The mayor of Barcelona does not want the city’s landmark statue of Christopher Columbus toppled but is open to a debate on Spain’s colonial legacy.
The likeness of Columbus has been decapitated, defaced, or quietly removed for his own good from pedestals across the United States in the wake of the protests for racial justice sweeping the country.
In Spain, however, he is still safe on his many perches.
Barcelona mayor Ada Colau is one of only a few public officials who say Spain must revisit its colonial legacy although the city’s monument to Columbus located at the end of its famous Las Ramblas promenade will stay in place for now.
Instead, she wants to encourage a public discussion about the Italian explorer whose landing in the Caribbean in 1492 gave birth to Spain’s overseas empire.
That empire transformed Spain into a world power and spread Christianity and European education across the Americas, while in turn decimating indigenous populations through disease and war.
“Was Columbus a slave trader? No, but he does represent the colonial era. There is an open debate and we think that is positive and necessary,” Ms Colau said in an interview.
“We are consulting the experts and listening to voices from citizen organisations to see how we can explain this monument,” said Ms Colau.
“We are not going to rewrite history, but we have to explain history in its entirety because history was usually told by the winners and has avoided telling about the bloodshed, the exploitation and the slavery also associated with that age.”
The city hall headed by Ms Colau, a housing activist-turned-politician, in 2018 removed a statue of Barcelona aristocrat Antonio Lopez who had made fortunes from slave trading.
But in Ms Colau’s view, the monument commemorating the encounter between Columbus and Spanish monarchs Ferdinand and Isabella on his return from his first voyage in 1493, should undergo a redo, not a removal.
Ms Colau said that she would back removing some figures on the nearly 200-foot-tall pedestal that lifts Columbus above Barcelona’s old port because they could be considered offensive for their depiction of native peoples.
She also would like to put up explanatory plaques that would balance Columbus’ achievements and the negative impacts of the period of European colonialism his explorations inaugurated.
“That was an age when there were positive things, but there was also exploitation of people who were living happily, and there were authentic massacres of indigenous peoples, and if you believe in human rights and democracy that is not defensible,” Ms Colau said.
In the US, statues of Columbus have been toppled by crowds or removed by authorities in the wake of protests for the death of George Floyd, as the demands for social and racial justice spread beyond the plight of African Americans to the legacy of European colonialism.
Tensions reached dangerous levels in Albuquerque, New Mexico, where a man was shot when armed men fired at protesters who were trying to tear down a bronze statue of a Spanish conquistador.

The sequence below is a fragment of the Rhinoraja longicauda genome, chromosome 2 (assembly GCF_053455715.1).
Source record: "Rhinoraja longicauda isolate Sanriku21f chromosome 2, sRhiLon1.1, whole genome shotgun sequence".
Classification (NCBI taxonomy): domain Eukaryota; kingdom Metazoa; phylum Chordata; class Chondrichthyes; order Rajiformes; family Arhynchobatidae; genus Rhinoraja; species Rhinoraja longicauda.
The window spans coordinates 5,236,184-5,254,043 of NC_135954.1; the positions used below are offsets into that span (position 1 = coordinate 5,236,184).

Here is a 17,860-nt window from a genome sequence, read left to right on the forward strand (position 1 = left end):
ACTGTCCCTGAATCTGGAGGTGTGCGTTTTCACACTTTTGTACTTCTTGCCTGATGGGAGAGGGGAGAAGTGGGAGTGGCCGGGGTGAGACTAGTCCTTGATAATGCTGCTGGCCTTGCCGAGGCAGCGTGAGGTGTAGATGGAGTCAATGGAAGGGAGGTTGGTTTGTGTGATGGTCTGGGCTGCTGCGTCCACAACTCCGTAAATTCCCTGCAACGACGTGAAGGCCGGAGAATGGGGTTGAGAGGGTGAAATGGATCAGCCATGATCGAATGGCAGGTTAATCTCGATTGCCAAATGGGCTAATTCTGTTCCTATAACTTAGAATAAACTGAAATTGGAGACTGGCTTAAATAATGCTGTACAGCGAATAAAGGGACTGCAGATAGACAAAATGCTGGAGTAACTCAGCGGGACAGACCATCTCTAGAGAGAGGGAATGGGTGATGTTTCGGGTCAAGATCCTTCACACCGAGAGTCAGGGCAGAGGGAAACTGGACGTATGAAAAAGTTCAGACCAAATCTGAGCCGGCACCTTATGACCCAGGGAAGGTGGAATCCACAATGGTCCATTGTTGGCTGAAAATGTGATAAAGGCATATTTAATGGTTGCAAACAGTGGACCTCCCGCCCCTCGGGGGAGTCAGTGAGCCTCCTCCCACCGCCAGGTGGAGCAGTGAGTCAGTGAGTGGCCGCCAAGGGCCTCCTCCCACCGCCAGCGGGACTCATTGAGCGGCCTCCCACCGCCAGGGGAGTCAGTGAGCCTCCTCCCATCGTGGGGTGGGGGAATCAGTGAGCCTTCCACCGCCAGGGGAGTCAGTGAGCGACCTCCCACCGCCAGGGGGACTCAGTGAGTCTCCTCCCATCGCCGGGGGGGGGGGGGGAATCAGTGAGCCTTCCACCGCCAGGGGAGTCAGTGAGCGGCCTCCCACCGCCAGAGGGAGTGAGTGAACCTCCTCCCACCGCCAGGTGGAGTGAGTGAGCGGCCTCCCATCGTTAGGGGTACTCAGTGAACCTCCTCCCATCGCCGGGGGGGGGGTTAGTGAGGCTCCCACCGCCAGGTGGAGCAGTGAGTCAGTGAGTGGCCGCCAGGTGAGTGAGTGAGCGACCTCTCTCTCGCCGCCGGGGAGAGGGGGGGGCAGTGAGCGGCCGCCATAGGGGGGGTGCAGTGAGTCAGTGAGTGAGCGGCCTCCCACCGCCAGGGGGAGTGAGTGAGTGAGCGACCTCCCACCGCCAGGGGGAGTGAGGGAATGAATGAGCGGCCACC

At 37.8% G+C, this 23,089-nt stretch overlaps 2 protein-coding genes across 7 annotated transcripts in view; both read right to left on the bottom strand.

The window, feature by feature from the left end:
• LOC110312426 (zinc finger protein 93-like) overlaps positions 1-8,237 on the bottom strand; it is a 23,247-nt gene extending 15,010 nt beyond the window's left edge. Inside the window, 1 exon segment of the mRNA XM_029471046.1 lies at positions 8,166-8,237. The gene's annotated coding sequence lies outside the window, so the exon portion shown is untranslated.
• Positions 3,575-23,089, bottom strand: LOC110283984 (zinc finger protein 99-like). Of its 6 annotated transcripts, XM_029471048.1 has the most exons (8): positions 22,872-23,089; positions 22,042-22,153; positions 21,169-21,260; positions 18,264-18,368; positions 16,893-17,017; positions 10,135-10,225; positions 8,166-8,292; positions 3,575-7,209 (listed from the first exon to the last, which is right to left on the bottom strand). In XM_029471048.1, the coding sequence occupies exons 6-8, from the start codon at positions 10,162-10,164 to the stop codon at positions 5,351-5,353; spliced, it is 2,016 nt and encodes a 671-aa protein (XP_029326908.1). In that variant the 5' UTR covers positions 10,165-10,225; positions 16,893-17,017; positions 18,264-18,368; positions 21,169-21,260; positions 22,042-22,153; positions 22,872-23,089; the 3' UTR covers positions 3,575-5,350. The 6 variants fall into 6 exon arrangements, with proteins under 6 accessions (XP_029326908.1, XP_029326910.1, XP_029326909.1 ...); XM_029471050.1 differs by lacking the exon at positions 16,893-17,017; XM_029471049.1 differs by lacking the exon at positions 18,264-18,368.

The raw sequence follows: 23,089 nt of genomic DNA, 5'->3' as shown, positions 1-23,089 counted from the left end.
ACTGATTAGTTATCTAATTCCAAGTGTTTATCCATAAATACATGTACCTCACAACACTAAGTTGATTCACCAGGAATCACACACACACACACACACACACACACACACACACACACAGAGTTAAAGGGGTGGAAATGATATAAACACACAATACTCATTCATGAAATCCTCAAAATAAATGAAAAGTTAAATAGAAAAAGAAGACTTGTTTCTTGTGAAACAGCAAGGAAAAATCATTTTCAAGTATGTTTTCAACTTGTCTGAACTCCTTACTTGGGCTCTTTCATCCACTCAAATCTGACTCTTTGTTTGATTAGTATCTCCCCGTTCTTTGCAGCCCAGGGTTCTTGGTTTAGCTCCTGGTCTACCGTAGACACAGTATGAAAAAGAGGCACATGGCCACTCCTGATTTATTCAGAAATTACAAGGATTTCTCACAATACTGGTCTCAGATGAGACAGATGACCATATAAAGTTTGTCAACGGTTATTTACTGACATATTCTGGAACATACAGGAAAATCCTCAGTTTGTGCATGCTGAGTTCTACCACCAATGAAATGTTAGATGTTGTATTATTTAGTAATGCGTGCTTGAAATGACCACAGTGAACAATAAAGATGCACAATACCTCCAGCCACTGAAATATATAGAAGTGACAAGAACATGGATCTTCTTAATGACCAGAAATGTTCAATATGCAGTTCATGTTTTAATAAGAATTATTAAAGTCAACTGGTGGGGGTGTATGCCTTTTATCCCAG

In Spain there have been rallies supporting the Black Lives Matter movement since Mr Floyd’s death.
Some were organised by a group of Spaniards of African origin along with African migrants and they drew crowds of several thousand.
African migrants wanted to raise awareness of the precarious economic situation and the discrimination they suffer.
But while Spaniards are largely sympathetic with the BLM movement in the US, many are puzzled by the extension of the demands to remove Confederate-era statues to include figures of the colonial past that has successfully reached European countries like the UK and Belgium.
Barcelona-based newspaper La Vanguardia ran a photo of a Cervantes statue that had been sprayed with red paint in San Francisco on its front page.
The accompanying story mentioned that the author of Don Quixote, who had no involvement in Spain’s colonies, was himself enslaved by Barbary pirates for several years.
Last month, a statue of Spanish priest Junipero Serra was pulled down in San Francisco’s Golden Gate Park.
Three days later, another statue of Serra was defaced on the island of Mallorca, his 18th-century birthplace, in a rare incident in Spain against its colonial-era monuments.
One government minister supported the questioning of Serra’s figure, but the government has defended Serra’s legacy, saying he was a pioneer in the defence of the indigenous population, a claim disputed by his critics.
In 2016, a statue to Hernan Cortes in his hometown of Medellín in western Spain was doused with red paint by a group of activists for the conquistador’s bloody conquest of present-day Mexico.
That protest, however, did not gain momentum.
Nor have the other statues to Columbus, who many Spaniards consider a discoverer and not a coloniser, become sources of contention now.
Spain’s government is actively using its diplomatic weight in the US, writing letters to authorities to counter the narratives against what it considers the “Hispanic legacy” in the country.
David Garcia, a history professor specialised in Spain’s American colonies, lamented what he called the “superficial” view of history held by some protesters.
“There are people in Spain worried for where this will lead because the future cannot be based on ignorance.
“Junipero Serra held ideas that were considered progressive for his time, while Cervantes wrote one of the most moving works of all time,” Mr Garcia said.
“We are all children of our past.
“What we cannot do is judge what happened centuries ago by our own standards.”